Monday, December 10
Here are three problems with the [The Govenor’s proposal] and better alternatives.
Require Environmental Effectiveness
The proposal promises to spend money on several projects that are politically popular, but extremely wasteful. For example, the proposal highlights spending on “solar energy systems.” According to the National Renewable Energy Laboratory, Western Washington is the worst place (other than Alaska) to generate solar power. Additionally, the proposal calls for subsidizing electric vehicles. Such programs have overwhelmingly favored the wealthy who are not price sensitive and do not respond to subsidies. Any package should require government expenditures are effective and rank projects based on CO2 reduction.
Empower Individuals not Politicians
Rather than giving individuals more tools to save energy, however, the Governor’s plan is a top-down regulatory approach that has often backfired. Washington’s failed “green school” requirements are a dramatic case in point, where the schools ended up using more energy.
Green building standards aren’t the only example of failure. In his book, which he mentioned at today’s press conference, the Governor claimed that by, “About 2011 meaningful amounts of cellulosic ethanol are becoming available at service stations across the country.” There is still virtually no cellulosic ethanol on the market. Quite simply, politicians are poor at predicting future technologies.
By way of contrast, individuals given incentives and tools to save energy can be very effective. The press conference was held in the Pacific Tower in Seattle and the Governor’s press release notes the building exceeded its energy efficiency targets, “due to the concerted action of the subtenants in the Tower helping to conserve energy, as well as the involvement of Tower management in monitoring utilities, meters, and HVAC issues.” Empowering individuals and companies is more effective than tightening regulation.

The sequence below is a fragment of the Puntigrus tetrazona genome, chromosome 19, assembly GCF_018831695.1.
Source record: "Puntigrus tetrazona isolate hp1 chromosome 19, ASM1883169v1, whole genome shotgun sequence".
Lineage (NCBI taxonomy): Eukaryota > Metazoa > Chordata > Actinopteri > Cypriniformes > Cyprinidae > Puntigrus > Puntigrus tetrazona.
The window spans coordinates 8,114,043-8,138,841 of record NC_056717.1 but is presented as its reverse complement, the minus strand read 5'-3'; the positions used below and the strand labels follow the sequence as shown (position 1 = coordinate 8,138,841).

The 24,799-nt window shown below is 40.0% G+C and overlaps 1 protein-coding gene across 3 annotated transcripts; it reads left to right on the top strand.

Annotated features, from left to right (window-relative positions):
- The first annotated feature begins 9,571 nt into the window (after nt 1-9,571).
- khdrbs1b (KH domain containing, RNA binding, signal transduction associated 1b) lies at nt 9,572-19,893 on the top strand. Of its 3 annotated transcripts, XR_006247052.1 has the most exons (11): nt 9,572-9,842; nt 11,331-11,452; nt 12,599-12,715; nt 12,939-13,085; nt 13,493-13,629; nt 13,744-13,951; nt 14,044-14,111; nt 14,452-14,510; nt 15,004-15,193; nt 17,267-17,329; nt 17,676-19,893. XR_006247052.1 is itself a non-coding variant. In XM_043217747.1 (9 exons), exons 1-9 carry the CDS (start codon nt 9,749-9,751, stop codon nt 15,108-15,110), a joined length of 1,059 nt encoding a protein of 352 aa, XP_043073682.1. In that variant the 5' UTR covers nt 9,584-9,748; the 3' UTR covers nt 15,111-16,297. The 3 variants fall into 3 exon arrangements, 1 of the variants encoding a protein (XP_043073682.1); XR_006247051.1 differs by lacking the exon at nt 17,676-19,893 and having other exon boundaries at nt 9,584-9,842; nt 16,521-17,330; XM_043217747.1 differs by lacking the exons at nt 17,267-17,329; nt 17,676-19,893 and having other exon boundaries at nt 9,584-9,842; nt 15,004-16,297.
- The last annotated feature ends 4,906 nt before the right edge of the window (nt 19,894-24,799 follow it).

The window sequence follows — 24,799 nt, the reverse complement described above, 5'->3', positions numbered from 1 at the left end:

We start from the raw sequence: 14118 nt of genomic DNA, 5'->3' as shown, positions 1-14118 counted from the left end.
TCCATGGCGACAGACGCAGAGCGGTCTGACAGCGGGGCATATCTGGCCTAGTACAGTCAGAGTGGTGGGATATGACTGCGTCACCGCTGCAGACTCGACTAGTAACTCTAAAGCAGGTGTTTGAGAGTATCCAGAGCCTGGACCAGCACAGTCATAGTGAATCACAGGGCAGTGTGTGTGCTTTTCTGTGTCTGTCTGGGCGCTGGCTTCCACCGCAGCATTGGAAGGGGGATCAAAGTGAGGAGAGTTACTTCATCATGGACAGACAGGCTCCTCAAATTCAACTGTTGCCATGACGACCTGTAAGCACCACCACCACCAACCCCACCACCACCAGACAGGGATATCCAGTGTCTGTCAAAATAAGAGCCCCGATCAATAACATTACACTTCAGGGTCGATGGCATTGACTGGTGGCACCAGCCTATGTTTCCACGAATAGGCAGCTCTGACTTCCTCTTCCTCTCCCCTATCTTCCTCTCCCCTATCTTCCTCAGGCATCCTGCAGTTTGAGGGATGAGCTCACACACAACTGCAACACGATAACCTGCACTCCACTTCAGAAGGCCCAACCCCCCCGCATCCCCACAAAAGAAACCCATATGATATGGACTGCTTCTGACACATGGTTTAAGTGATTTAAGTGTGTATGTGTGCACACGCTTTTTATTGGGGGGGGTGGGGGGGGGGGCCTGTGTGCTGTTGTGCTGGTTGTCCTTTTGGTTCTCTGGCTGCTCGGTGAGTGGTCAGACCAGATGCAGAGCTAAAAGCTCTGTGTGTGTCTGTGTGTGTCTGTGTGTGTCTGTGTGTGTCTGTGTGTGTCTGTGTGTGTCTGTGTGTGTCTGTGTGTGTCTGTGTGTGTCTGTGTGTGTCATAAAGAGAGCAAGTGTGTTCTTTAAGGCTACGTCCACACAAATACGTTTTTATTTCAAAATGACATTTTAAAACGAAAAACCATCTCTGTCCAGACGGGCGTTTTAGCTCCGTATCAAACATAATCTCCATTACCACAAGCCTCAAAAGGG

Use the Market to Get the Most Environmental Bang for the Buck
We will do a more thorough analysis of the expenditures included in the package, but the efforts offered here have typically cost more than $50 per metric ton of CO2 avoided. By way of contrast, the state of Washington – and individuals – can invest in CO2 reduction projects than are certified effective for about $5 per metric ton, as I have. People who invest in these projects are reducing ten times as much CO2 per dollar than the programs offered by the Governor. Unfortunately, politicians and some in the green community oppose these projects because they are outside government. If the Governor, legislators, and others who attended the press conference today are serious about reducing CO2 emissions, they will focus on spending money where it is effective.